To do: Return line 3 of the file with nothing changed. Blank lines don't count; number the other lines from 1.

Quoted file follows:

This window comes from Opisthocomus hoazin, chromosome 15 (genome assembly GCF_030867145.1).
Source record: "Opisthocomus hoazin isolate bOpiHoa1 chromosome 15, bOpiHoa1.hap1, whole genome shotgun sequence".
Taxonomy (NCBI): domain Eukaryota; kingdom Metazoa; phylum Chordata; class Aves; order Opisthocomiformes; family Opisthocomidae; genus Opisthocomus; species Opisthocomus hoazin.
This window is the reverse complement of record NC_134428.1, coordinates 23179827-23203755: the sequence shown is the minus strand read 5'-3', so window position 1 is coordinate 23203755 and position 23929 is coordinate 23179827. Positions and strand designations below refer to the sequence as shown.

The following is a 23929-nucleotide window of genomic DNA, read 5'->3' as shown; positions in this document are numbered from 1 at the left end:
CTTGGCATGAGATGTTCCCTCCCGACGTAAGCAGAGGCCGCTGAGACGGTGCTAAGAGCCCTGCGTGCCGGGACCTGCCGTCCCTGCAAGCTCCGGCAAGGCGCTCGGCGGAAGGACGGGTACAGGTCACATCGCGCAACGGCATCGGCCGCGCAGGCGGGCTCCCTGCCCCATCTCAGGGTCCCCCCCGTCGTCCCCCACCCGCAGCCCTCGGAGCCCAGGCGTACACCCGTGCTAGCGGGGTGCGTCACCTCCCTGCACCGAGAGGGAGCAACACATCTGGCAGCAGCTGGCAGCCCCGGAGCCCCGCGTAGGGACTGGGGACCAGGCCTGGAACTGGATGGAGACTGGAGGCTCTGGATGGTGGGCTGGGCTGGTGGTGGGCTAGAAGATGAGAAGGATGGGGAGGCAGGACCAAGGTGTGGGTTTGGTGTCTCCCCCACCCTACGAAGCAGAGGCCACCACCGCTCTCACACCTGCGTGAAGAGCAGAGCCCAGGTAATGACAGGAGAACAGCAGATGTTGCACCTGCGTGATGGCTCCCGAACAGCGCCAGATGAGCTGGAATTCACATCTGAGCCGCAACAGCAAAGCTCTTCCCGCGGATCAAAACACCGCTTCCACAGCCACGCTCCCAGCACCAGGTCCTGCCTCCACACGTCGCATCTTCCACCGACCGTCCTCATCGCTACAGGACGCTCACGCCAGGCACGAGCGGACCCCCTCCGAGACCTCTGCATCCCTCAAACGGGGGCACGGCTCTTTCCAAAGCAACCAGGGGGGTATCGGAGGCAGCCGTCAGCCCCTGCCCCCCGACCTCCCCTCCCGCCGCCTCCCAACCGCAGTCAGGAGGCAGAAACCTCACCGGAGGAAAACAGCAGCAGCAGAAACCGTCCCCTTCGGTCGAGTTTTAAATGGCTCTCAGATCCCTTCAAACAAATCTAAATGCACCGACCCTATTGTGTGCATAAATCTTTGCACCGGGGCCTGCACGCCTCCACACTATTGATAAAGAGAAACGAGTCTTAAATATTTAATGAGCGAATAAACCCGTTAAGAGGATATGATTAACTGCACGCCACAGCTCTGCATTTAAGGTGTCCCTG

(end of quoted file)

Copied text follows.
Taxonomy (NCBI): domain Eukaryota; kingdom Metazoa; phylum Chordata; class Aves; order Opisthocomiformes; family Opisthocomidae; genus Opisthocomus; species Opisthocomus hoazin.